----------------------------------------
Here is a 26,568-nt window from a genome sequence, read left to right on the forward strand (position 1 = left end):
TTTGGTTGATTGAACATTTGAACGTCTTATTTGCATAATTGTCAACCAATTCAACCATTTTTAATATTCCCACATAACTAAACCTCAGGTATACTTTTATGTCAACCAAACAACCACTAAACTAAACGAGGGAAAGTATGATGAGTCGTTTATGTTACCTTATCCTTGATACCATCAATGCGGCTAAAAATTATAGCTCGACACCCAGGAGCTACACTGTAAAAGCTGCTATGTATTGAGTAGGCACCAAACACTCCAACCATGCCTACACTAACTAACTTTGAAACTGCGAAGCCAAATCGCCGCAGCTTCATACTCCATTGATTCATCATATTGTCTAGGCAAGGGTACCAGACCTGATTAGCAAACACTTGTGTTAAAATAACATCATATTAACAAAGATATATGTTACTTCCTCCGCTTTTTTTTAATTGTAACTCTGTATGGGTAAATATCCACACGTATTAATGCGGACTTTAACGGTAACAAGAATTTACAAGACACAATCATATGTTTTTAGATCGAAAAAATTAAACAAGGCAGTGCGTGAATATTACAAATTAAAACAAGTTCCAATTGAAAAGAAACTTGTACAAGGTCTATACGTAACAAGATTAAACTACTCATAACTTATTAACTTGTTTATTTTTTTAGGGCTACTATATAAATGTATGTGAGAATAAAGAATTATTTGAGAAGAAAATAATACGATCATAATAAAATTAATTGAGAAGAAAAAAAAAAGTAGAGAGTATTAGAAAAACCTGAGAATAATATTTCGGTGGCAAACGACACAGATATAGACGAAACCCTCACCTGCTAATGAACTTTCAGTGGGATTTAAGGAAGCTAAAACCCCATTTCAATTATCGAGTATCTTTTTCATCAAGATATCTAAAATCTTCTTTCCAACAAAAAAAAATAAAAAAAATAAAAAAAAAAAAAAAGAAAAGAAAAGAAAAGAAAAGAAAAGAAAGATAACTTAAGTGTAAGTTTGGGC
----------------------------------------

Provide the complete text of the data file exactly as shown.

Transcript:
Here is a 26,568-nt window from a genome sequence, read left to right on the forward strand (position 1 = left end):
TTTGGTTGATTGAACATTTGAACGTCTTATTTGCATAATTGTCAACCAATTCAACCATTTTTAATATTCCCACATAACTAAACCTCAGGTATACTTTTATGTCAACCAAACAACCACTAAACTAAACGAGGGAAAGTATGATGAGTCGTTTATGTTACCTTATCCTTGATACCATCAATGCGGCTAAAAATTATAGCTCGACACCCAGGAGCTACACTGTAAAAGCTGCTATGTATTGAGTAGGCACCAAACACTCCAACCATGCCTACACTAACTAACTTTGAAACTGCGAAGCCAAATCGCCGCAGCTTCATACTCCATTGATTCATCATATTGTCTAGGCAAGGGTACCAGACCTGATTAGCAAACACTTGTGTTAAAATAACATCATATTAACAAAGATATATGTTACTTCCTCCGCTTTTTTTTAATTGTAACTCTGTATGGGTAAATATCCACACGTATTAATGCGGACTTTAACGGTAACAAGAATTTACAAGACACAATCATATGTTTTTAGATCGAAAAAATTAAACAAGGCAGTGCGTGAATATTACAAATTAAAACAAGTTCCAATTGAAAAGAAACTTGTACAAGGTCTATACGTAACAAGATTAAACTACTCATAACTTATTAACTTGTTTATTTTTTTAGGGCTACTATATAAATGTATGTGAGAATAAAGAATTATTTGAGAAGAAAATAATACGATCATAATAAAATTAATTGAGAAGAAAAAAAAAAGTAGAGAGTATTAGAAAAACCTGAGAATAATATTTCGGTGGCAAACGACACAGATATAGACGAAACCCTCACCTGCTAATGAACTTTCAGTGGGATTTAAGGAAGCTAAAACCCCATTTCAATTATCGAGTATCTTTTTCATCAAGATATCTAAAATCTTCTTTCCAACAAAAAAAAATAAAAAAAATAAAAAAAAAAAAAAAGAAAAGAAAAGAAAAGAAAAGAAAAGAAAGATAACTTAAGTGTAAGTTTGGGC